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I am trying to experiment with the Qt library on Windows. On their downloads page, I notice that the binaries built using VS2012 are available in two forms, with and without OpenGL. What exactly is the difference between the two? In the OpenGL version, do they have some special API implemented using OpenGL or does all of Qt rendering depend on OpenGL? Also, is there a version of Qt that uses DirectX?

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@Raman: The opengl variant is using the desktop opengl version just like with Qt4.

The non-opengl variant is using angle, and you need to have that installed alongside the DirectX SDK to get it working. Angle is an adapter between the directx and the opengles API. Only the latter is support directly by Qt, but unfortunately directx drivers tend to work better on Windows than the opengl(es) ones. There are no plans to support a directx backend inside Qt, so we leave with Google's Angle work in that regard.

As for providing some extra bit, there was a discussion about it recently on the mailing list, that this decision should not be build time, but more like run time. However, no one has stood up just yet to make that work. Hopefully, that will change soon. It is causing confusion for the end users just like, so do not feel alone. ;-)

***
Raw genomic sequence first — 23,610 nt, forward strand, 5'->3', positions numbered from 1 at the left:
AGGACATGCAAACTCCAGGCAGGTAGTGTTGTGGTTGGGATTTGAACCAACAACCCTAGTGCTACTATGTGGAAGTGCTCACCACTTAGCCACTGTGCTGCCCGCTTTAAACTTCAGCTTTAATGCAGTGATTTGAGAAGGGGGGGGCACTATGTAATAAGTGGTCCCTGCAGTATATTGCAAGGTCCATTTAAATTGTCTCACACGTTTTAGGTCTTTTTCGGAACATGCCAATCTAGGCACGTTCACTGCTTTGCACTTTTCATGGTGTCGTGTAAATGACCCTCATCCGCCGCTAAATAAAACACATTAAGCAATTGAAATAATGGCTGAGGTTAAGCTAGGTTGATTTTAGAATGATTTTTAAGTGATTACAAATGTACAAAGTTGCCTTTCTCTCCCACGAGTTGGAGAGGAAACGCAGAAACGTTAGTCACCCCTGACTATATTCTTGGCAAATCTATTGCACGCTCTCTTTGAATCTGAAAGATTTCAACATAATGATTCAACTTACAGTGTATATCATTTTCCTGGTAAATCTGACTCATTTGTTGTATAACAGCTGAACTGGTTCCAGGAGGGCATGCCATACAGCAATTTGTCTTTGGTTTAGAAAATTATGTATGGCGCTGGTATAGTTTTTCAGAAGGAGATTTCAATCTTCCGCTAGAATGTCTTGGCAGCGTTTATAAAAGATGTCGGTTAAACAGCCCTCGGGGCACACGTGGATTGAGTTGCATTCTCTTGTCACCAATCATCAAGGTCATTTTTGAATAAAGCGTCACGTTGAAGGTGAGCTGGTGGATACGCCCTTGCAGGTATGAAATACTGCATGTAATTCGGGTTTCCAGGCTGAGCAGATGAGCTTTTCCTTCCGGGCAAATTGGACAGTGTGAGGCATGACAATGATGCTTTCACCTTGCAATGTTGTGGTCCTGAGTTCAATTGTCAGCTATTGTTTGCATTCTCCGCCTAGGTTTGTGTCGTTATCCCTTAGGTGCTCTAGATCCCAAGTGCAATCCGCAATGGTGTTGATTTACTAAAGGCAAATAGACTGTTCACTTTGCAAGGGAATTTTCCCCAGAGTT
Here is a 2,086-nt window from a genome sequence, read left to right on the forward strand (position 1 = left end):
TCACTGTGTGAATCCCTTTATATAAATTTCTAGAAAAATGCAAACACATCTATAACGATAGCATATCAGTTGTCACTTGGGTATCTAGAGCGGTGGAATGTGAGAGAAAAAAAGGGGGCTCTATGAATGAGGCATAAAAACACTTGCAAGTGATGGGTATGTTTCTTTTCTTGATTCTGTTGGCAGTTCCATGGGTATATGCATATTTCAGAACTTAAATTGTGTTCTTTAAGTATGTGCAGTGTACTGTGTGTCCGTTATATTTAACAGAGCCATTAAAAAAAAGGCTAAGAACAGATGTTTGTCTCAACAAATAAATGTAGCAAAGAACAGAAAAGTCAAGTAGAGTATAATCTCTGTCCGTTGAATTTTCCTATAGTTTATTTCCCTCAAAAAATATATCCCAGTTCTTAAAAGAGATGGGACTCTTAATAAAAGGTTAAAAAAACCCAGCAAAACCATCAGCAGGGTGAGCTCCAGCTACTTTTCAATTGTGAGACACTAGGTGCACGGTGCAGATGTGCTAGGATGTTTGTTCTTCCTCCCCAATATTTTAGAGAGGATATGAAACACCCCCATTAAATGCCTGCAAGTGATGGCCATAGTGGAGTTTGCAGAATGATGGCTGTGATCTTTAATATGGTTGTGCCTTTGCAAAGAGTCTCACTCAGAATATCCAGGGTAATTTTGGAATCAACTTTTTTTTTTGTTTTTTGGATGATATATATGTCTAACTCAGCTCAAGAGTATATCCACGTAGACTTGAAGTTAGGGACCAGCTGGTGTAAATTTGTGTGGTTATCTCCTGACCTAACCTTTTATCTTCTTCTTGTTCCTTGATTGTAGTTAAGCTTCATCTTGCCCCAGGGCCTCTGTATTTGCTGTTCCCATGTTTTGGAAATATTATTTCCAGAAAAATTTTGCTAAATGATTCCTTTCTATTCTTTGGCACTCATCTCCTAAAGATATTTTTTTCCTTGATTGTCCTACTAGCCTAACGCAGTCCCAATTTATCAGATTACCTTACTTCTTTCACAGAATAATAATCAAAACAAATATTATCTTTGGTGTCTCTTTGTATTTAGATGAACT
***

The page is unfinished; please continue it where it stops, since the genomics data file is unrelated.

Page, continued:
Hope this explanation helps.

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    So the OpenGL version of Qt uses the OpenGL drivers which are not so good for Windows. The non-OpenGL version of Qt indirectly relies on DirectX but only because it uses a OpenGL -> DirectX emulator library. Is that right? – Raman Sharma Aug 15 '13 at 20:20
  • Yes Raman, that is correct. – lpapp Aug 16 '13 at 2:59
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DirectX is supported via the ANGLE based library.

  • I understand that but mu question is that on this link: qt-project.org/downloads, what is the difference between Qt 5.1.0 for Windows 64-bit (VS 2012, 525 MB) and Qt 5.1.0 for Windows 64-bit (VS 2012, OpenGL, 522 MB) – Raman Sharma Aug 14 '13 at 1:04
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Note that this has changed and as of Qt 5.5 the prebuilt binaries you can download from the Qt website are configured with the -opengl dynamic option. This is what @lpapp above was talking about. Qt defaults to choosing either native OpenGL drivers or ANGLE at run time now.

Qt internally uses OpenGL to render unless you specify otherwise now. You can also render custom OpenGL content using Qt's QOpenGLxxx functions and classes.

For a simple introduction to Qt and OpenGL that covers this and more click here.

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